b e a . s t [an error occurred while processing this directive] Magnetic Levitation using Hall effect Sensor Feedback, and Matched resonant wireless power transfer This work was completed initially for a final project for Joe Paradiso's class MAS.836 - Sensor systems for Interactive Environments, taken Spring 2oo5. Click to watch the following movies:Magnet Levitation Movie [100 megs], or in Small form. Motivation: My goal is to build the subsystems to be able to magnetically [stably] levitate a lightbulb that is powered at all times through the air using a matched resonant air-core transformer. In order to levitate a lightbulb, there are three main systems that needed to be explored and techniques that needed to be developed. Implementation: The general goal setup is as shown to the right. Around the electromagnet sits another coil, the primary of an air-core resonant transformer; the secondary winding sits near the neodymium magnets inside the light bulb. Hall Effect Sensing: One problem remains.
Tutorials The most fun you can have (after blinking LEDs) is using sensors to detect whats going on in the world and act on that information. However, all sensors have their own methods of interfacing. That can make them a real pain to work with: some need pull-up resistors, some need certain power supplies, some use lots of power, some don't. Since there aren't that many different sensors that people tend to want to use I have collected the most common sensors with code examples and wiring diagrams. Tutorials include: Force sensitive resistor - Used to detect physical pressure such as pinching, squeezing, pushing, brushing. Photocells - Used to detect light/dark, breakbeams, simple object detection.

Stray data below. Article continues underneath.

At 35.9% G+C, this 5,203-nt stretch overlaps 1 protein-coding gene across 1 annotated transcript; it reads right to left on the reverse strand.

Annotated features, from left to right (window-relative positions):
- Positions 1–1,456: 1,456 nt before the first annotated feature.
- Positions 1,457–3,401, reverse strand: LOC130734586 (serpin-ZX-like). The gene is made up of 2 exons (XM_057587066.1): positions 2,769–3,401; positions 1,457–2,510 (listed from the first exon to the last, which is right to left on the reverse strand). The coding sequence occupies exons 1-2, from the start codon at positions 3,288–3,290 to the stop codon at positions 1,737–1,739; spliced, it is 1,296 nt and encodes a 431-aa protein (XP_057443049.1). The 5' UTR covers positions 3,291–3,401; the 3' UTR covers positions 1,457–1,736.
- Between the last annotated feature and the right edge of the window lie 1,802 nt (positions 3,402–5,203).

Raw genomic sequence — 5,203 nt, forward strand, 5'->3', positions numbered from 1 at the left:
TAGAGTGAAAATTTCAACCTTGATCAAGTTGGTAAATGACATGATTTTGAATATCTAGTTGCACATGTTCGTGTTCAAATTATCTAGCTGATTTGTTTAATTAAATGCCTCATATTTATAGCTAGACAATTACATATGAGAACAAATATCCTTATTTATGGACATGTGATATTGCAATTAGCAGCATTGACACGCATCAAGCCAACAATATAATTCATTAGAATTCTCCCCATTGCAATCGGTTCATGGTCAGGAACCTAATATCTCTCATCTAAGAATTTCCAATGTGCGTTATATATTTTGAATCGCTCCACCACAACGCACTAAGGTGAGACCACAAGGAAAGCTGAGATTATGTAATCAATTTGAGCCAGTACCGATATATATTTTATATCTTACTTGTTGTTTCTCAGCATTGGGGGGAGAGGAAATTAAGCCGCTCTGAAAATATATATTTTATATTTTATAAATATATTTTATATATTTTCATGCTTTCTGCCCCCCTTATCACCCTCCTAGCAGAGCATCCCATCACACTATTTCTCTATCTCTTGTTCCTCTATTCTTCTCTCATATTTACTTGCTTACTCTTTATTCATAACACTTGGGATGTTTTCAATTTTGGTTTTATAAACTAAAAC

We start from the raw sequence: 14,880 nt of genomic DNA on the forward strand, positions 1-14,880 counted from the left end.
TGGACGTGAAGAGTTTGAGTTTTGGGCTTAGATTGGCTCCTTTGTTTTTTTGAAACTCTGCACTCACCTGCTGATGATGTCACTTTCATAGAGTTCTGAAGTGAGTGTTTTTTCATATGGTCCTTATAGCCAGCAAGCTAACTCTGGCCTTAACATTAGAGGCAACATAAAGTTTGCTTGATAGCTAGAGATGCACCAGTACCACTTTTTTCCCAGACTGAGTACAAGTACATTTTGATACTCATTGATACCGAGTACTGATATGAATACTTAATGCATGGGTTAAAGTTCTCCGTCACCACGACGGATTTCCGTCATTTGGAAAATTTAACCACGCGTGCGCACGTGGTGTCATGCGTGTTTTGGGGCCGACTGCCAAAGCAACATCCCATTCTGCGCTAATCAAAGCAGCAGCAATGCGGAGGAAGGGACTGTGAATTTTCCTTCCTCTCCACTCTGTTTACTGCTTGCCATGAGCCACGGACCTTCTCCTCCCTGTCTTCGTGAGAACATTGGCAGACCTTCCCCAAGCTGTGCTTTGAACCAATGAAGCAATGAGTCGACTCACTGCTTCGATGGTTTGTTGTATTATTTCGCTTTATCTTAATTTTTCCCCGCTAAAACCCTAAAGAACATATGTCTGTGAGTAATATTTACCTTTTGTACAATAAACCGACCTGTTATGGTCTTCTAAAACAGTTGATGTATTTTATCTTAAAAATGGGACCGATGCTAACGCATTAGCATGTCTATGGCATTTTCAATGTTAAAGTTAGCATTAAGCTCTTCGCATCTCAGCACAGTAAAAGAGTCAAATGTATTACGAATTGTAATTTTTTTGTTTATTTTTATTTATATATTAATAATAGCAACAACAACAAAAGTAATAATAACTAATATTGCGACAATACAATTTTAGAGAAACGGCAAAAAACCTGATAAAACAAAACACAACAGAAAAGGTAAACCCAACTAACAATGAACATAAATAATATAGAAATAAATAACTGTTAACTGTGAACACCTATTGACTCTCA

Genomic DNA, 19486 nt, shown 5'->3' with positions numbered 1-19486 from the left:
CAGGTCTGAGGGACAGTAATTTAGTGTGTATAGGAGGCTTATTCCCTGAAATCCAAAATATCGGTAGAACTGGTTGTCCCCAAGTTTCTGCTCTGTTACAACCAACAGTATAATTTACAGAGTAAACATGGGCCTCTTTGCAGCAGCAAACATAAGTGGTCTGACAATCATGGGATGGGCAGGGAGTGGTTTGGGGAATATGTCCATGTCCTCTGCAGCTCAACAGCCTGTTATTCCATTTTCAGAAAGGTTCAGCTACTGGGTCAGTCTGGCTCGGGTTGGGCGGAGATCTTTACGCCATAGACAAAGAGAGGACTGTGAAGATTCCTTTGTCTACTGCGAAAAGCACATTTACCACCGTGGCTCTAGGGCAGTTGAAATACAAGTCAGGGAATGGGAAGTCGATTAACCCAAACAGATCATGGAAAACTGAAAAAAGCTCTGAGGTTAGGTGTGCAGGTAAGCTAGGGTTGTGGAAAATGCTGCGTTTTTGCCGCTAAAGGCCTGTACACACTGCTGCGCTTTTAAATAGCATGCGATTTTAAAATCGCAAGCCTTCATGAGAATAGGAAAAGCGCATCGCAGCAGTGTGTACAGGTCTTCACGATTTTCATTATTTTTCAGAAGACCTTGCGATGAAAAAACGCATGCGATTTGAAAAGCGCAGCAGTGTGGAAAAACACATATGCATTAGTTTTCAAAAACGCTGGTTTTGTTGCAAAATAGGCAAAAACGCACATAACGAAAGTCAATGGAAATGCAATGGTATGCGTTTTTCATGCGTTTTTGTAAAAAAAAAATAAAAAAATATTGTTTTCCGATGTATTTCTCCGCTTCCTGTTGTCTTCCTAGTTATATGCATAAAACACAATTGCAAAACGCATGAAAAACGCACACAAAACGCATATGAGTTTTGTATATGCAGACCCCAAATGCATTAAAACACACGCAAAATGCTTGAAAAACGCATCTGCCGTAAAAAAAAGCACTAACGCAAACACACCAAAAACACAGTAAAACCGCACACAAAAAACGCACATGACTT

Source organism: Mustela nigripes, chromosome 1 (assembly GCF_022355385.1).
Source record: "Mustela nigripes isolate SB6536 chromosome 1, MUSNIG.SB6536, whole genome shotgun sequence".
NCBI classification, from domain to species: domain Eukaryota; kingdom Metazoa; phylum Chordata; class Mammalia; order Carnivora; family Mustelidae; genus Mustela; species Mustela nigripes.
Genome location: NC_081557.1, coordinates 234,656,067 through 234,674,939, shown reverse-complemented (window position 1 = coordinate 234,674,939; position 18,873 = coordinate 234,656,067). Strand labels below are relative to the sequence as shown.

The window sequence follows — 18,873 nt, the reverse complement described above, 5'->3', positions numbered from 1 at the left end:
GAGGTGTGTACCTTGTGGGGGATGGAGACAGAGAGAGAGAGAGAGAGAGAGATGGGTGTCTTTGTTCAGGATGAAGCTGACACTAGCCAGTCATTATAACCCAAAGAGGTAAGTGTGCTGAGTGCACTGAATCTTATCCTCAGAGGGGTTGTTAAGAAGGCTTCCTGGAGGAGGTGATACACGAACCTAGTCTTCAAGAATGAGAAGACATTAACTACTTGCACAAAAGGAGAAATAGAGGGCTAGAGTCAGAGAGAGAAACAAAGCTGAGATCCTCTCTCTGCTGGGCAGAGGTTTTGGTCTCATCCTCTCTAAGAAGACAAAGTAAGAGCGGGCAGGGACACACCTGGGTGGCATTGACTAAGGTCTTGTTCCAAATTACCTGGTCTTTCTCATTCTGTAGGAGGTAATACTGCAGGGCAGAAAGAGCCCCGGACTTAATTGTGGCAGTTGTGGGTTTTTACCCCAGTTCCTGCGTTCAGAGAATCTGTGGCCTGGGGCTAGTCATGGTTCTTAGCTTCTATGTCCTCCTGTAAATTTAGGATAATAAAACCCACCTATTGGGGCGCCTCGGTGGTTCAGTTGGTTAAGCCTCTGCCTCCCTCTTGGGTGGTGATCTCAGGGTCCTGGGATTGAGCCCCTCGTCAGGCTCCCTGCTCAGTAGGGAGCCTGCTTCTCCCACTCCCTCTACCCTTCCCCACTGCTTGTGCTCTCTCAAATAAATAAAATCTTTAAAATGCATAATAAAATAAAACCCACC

Arduino and the AREF pin Learn how to measure smaller voltages with greater accuracy using your Arduino. This is chapter twenty-two of our huge Arduino tutorial series. Updated 12/12/2013 In this chapter we’ll look at how you can measure smaller voltages with greater accuracy using the analogue input pins on your Arduino or compatible board in conjunction with the AREF pin. However first we’ll do some revision to get you up to speed. Revision You may recall from the first few chapters in our tutorial series that we used the analogRead() function to measure the voltage of an electrical current from sensors and so on using one of the analogue input pins. And when we say the operating voltage – this is the voltage available to the Arduino after the power supply circuitry. This can easily be demonstrated by connecting an Arduino Uno to USB and putting a multimeter set to measure voltage across the 5V and GND pins. This is important as the accuracy of any analogRead() values will be affected by not having a true 5 V.